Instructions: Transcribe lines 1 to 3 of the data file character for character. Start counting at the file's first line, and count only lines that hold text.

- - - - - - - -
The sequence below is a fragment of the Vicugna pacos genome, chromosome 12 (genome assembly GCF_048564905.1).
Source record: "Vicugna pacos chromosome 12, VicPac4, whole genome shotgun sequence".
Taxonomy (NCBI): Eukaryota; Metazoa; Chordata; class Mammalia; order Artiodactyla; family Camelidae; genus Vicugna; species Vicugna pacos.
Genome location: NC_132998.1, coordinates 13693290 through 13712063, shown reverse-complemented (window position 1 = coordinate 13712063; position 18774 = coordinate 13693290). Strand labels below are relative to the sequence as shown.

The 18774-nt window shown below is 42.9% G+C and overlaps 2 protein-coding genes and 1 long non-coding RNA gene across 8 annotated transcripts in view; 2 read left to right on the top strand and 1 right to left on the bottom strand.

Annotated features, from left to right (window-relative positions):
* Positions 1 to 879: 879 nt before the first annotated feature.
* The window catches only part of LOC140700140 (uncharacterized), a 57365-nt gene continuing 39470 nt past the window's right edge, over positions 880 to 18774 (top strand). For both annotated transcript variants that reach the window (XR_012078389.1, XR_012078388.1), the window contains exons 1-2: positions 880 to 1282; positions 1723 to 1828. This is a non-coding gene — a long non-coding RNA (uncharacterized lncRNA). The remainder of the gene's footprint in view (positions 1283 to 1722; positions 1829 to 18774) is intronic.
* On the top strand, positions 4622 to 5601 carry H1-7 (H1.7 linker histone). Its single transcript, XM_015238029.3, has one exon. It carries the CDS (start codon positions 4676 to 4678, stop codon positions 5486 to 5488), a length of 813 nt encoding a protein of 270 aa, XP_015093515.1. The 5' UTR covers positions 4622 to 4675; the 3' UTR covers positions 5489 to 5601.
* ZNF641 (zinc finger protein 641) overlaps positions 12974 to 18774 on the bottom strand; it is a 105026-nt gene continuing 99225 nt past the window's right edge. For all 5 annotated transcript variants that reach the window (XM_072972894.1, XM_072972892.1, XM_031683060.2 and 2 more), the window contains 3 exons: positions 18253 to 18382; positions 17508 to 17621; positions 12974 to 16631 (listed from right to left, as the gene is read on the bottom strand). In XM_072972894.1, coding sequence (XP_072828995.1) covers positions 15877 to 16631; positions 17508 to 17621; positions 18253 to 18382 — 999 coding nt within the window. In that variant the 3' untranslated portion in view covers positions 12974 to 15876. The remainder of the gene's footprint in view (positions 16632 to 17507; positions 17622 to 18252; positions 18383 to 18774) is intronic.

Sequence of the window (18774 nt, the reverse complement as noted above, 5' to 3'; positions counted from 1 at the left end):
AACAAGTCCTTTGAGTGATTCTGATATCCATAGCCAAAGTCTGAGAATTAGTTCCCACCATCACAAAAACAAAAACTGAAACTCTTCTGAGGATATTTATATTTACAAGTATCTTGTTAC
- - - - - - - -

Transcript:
The sequence below is a fragment of the Vicugna pacos genome, chromosome 12 (genome assembly GCF_048564905.1).
Source record: "Vicugna pacos chromosome 12, VicPac4, whole genome shotgun sequence".
Taxonomy (NCBI): Eukaryota; Metazoa; Chordata; class Mammalia; order Artiodactyla; family Camelidae; genus Vicugna; species Vicugna pacos.